The Department of the Earth Sciences is excited to offer this two-week, faculty-led excursion through the Great Plains of North America in early June, near the peak of tornado season in the region. Ours is the first storm chasing program in New York State to be offered for college credit. The main objective of this program is to provide a hands-on, practical experience of observing the formation, development, and structure of severe weather phenomena, something that cannot be accomplished in a traditional classroom environment.
The program will start from a "base city" located in the Midwest/Great Plains of the United States. From that point, students will be constantly on the move, on board a 12 or 15 passenger van, seeking a safe position to observe the development of severe thunderstorms. The meteorology faculty member who leads this course, Dr. Gustavo Pereira, has several of years of experience chasing thunderstorms in this region. Cutting-edge technology and real-time satellite-fed data are used to properly position the vehicle and safely observe these storms. The general geographical area that may be traveled during this program extends from the Mississippi River to the Rocky Mountains, and approximately from I-40 northward to the Trans-Canada Highway.
Brockport's Storm Chasing Program affords students the opportunity to:
Students will be required to participate in small atmospheric data collection and analysis tasks, and they will be required to keep a personal journal. Every night, a discussion of the next day's potential for severe weather will be held at the hotel and a preliminary decision will be made on the plan of action and destination for the next day. All students will be responsible for preparing and leading these discussions at least once. Consequently, a minimum academic background in meteorology (ESC 211 – Introduction to Meteorology, or equivalent) is required for participation in this program.
It is entirely possible that the weather will be benign during brief periods or (knock on wood) for the entire duration of this program. During these periods of inactive weather, alternate educational activities in the geosciences will be pursued, which may include measuring the urban island heat effect in a city in the North American Great Plains, measuring the relationship between temperature, pressure, humidity and altitude at Rocky Mountain National Park, examining the geological and hydrological elements of Natural Parks or Monuments in the area (e.g. Badlands National Park, Mount Rushmore, Devil's Tower, etc.) or visit a federal meteorological center such as the National Center for Atmospheric Research, the National Severe Storm Laboratory, the Storm Prediction Center, or a National Weather Service Office.
Candidates to this program must:
Students will stay in hotels, in quadruple occupancy. Students will very likely need to share the hotel bed with another student. This is done to keep the program costs to a minimum. The lodging is included in the program cost. The exact location of the hotel will change from night to night based on the planned activities and based on where active weather is occurring. The lodging arrangements will be made by the instructor every night.
Due to the high mobility nature of this program, food options are assessed in the last minute. These options are very limited in the middle of the Plains of Nebraska or Kansas. Moreover, whenever the group must quickly move in order to reach a chase in time for storm development, these options will be solely restricted to the closest fast food outlet. Students with substantial dietary restrictions must take that into consideration before applying to this program.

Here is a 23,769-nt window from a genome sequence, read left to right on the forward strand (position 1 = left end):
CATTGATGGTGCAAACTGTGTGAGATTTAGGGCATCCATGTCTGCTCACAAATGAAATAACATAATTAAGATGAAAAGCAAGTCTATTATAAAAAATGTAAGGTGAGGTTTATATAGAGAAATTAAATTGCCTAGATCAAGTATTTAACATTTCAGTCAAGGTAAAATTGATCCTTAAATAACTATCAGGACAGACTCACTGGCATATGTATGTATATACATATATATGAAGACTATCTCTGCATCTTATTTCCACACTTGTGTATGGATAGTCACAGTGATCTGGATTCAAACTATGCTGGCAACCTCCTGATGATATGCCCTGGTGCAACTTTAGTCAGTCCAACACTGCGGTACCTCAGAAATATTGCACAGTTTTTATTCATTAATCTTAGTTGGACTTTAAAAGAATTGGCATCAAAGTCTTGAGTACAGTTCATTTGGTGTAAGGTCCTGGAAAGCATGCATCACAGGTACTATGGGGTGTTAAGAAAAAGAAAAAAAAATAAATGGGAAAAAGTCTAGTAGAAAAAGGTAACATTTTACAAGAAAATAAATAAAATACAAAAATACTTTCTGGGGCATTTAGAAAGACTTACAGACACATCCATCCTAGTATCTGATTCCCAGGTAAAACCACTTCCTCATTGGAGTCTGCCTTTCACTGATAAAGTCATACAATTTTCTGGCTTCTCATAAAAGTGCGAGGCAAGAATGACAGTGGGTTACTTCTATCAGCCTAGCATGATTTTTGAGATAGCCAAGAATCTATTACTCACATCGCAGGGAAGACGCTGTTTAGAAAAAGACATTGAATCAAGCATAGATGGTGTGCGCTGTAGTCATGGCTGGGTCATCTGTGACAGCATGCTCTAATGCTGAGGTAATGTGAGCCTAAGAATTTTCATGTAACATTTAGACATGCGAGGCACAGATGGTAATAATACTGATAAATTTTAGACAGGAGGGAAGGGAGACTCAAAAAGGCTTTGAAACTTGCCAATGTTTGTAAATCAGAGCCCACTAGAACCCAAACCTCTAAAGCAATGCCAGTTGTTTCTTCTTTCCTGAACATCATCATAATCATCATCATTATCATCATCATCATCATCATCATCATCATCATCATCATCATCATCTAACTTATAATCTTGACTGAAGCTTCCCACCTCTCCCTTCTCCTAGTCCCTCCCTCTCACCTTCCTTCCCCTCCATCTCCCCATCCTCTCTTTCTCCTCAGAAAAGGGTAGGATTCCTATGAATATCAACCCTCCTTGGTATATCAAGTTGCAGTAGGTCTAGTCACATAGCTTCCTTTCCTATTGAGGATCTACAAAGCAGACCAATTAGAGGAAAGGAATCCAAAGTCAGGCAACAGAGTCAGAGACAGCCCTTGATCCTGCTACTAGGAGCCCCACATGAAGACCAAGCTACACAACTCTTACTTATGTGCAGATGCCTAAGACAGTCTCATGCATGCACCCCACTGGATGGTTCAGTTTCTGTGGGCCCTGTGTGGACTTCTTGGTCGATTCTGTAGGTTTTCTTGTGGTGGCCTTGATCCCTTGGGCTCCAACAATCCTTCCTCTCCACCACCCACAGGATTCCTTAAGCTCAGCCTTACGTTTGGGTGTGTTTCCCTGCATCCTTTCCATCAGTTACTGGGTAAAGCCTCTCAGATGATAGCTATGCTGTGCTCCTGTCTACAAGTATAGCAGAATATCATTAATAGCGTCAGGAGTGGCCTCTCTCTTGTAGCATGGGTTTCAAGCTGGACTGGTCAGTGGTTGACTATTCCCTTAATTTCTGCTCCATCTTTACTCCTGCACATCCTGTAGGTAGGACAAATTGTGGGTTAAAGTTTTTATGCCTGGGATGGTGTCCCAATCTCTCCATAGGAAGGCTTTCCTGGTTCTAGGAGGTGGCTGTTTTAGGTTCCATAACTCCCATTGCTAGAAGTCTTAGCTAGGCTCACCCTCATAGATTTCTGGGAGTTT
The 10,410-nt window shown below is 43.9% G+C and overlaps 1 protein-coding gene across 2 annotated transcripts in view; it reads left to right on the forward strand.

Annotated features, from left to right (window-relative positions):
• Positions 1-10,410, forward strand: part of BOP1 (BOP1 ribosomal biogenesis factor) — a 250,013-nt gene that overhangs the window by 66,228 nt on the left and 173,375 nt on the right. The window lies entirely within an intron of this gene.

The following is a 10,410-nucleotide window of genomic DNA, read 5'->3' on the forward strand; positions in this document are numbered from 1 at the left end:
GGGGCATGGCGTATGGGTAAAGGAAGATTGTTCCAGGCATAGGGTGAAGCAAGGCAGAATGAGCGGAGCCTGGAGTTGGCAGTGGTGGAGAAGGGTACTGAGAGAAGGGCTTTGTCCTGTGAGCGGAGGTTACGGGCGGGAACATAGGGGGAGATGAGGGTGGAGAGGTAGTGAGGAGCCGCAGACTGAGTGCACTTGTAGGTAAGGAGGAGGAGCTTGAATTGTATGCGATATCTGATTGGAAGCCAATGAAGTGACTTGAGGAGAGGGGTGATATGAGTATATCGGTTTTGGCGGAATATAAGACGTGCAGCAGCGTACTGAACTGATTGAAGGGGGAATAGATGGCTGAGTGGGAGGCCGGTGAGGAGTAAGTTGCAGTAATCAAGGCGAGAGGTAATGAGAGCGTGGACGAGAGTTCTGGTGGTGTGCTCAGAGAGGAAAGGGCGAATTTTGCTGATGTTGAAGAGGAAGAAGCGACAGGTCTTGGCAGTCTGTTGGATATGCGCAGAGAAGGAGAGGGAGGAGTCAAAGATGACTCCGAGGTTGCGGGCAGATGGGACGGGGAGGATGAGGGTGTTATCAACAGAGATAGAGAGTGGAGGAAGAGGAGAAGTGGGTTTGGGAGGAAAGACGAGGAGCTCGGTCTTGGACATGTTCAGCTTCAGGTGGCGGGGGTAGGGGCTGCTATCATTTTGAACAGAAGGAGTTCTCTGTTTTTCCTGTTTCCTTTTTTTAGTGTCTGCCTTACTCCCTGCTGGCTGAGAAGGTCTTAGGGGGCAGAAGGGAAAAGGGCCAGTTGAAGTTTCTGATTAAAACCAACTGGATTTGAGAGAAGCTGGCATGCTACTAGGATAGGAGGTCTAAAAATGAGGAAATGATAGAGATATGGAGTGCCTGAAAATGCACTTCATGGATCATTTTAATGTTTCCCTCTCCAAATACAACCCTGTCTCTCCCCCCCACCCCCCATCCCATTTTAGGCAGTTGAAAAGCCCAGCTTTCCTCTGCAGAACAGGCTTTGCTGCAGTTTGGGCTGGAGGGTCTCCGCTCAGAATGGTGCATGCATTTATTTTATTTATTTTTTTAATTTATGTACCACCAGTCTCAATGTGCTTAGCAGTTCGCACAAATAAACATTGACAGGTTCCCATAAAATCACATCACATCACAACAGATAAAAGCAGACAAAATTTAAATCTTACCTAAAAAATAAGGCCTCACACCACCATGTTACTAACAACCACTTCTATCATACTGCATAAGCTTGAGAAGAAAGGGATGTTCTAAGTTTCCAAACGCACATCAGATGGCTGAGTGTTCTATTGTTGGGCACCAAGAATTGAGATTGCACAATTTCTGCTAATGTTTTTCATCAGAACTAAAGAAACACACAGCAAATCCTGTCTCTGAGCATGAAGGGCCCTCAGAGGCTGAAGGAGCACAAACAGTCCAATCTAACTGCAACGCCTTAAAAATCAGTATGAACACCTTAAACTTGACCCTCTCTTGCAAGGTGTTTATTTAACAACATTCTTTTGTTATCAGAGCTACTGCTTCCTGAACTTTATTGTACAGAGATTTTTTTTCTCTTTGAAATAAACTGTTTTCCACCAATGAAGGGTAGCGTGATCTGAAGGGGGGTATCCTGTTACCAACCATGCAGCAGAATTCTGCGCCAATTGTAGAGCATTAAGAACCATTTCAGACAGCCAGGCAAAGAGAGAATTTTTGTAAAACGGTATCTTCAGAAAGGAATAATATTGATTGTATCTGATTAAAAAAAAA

The cost to participate in this program will vary somewhat from year to year, but the following guidelines will give you an idea of what is covered and not covered by the registration fee.
Included in the Cost:
The student's performance will be based on 3 main components: an assessment of the student's overall cooperation and attendance to all events, a personal journal, and the oral presentation of a severe weather potential forecast.
The major component of a student's grade is his/her punctual attendance to all course events (late night or early morning meetings, forecast discussions, data collections, field activities, hotel departure meetings, etc). This component also takes into account the student's overall cooperation. An uncooperative or negative demeanor that is detrimental to the group and/or the seamless progress of this course will reduce the student's grade. At any time, the instructor can terminate a student's participation in this course if his/her behavior is unacceptable, disruptive, or detrimental to rest of the group and the continuation of this course. Should this happen, this student will automatically receive a score of ZERO for this component, which effectively results in a failing grade (E) in this course.
All students will be required to maintain a personal journal for the duration of the course. They will be required to make daily entries, which briefly list the following 4 items: 1) main concepts learned or knowledge gained that day, 2) any data collected in the field, 3) information from the daily weather discussion, and 4) a description of observed weather. These journals must be turned in on the last day of the course and will be primarily assessed for completeness and accuracy, rather than interpretation and wordiness.
Lastly, the student's grade will also be based on the presentation of a 1-day forecast discussion. These are going to be done in groups of 2 or 3 students (at the instructor's choice) and held every night.
For more information concerning the Storm Chasing program, please contact the department chairperson, Dr. James Zollweg at (585) 395-2352 or via email at firstname.lastname@example.org.